• It is to be noted that the WTO dispute settlement mechanism is not a world trade court. So logically, the process remains political and diplomatic.
  • WTO members are thus concerned over the politicisation of the Appellate Body appointment and reappointment process.
  • There is also a concern with the quasi-attribution of permanent Appellate Body seats to the U.S. and the European Union (EU).
  • Besides, there is concern over the possibility of China finding its way to have a permanent seat.
  • Cases – Some Appellate Body members continue to hear cases which have been assigned to them during their tenure.
  • The U.S. has persistently attacked this practice.
  • However, the blame lies on the U.S. itself, for delay in filling up of vacancies and reappointment of members.
  • This is indicative of the fact that the US is deliberately pushing the WTO legal mechanism for deterioration.

What is China’s prospect?

  • Despite limitations ensured by US and EU, China has largely benefited from the rules-based WTO system.
  • It might well be the new WTO leader in the coming future.
  • China’s growing assertiveness, in fact, may be the reason for the U.S.’s hard measures.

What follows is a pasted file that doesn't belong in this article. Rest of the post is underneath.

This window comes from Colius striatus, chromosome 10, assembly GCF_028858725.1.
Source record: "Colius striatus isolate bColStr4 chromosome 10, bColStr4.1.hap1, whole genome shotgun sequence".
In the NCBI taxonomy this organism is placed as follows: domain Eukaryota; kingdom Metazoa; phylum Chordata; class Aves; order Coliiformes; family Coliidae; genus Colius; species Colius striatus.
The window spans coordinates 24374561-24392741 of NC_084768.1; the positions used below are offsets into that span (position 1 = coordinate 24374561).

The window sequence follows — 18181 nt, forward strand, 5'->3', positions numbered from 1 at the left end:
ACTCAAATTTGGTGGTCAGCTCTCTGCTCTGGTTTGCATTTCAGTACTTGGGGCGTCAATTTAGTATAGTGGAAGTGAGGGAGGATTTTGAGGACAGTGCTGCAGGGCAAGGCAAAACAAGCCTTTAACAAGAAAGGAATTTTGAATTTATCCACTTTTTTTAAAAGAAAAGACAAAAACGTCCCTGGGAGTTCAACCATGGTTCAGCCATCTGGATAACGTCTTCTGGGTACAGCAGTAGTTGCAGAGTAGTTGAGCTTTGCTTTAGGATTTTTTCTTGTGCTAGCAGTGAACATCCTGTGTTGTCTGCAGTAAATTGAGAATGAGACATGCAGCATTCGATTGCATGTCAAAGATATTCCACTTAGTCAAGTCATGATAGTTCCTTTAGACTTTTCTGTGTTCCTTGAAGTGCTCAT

• Its emerging power and the impact of its commercial domination on other economies are evident.
  • But how far will China’s legitimacy be, among other trading members, remains largely uncertain.

What is the way forward?

  • The world has changed and multilateral institutions now have to embed these changes.
  • The current WTO crisis could be a battle to retain control over a Western-centric organisation.
  • It is high time for emerging economies and the developing world to have a greater say.
  • They should establish their role in shaping the much needed multilateralism and its institutions.

Amendments to the Prevention of Corruption Act – 1988 passed



  • GS Mains Paper-2
  • Government Policies and Interventions

Why in news?

  • Recently the parliament passed the crucial amendments to the “Prevention of Corruption Act – 1988”, to give more teeth to the anti-graft law.

How did the amendment come up?

  • The Prevention of Corruption (Amendment) Bill, 2013 was sent to a Parliamentary Standing Committee for discussions.
  • The committee gave its report in 2014, the Law Commission subsequently came up with an extensive report on the same in 2015.
  • A Select Committee of Rajya Sabha studied the amendments and finalised its recommendations in August 2016, and then a new bill was drafted.
  • The current bill i.e, “Prevention of Corruption (Amendment) Bill, 2018” was passed by both houses of the parliament recently.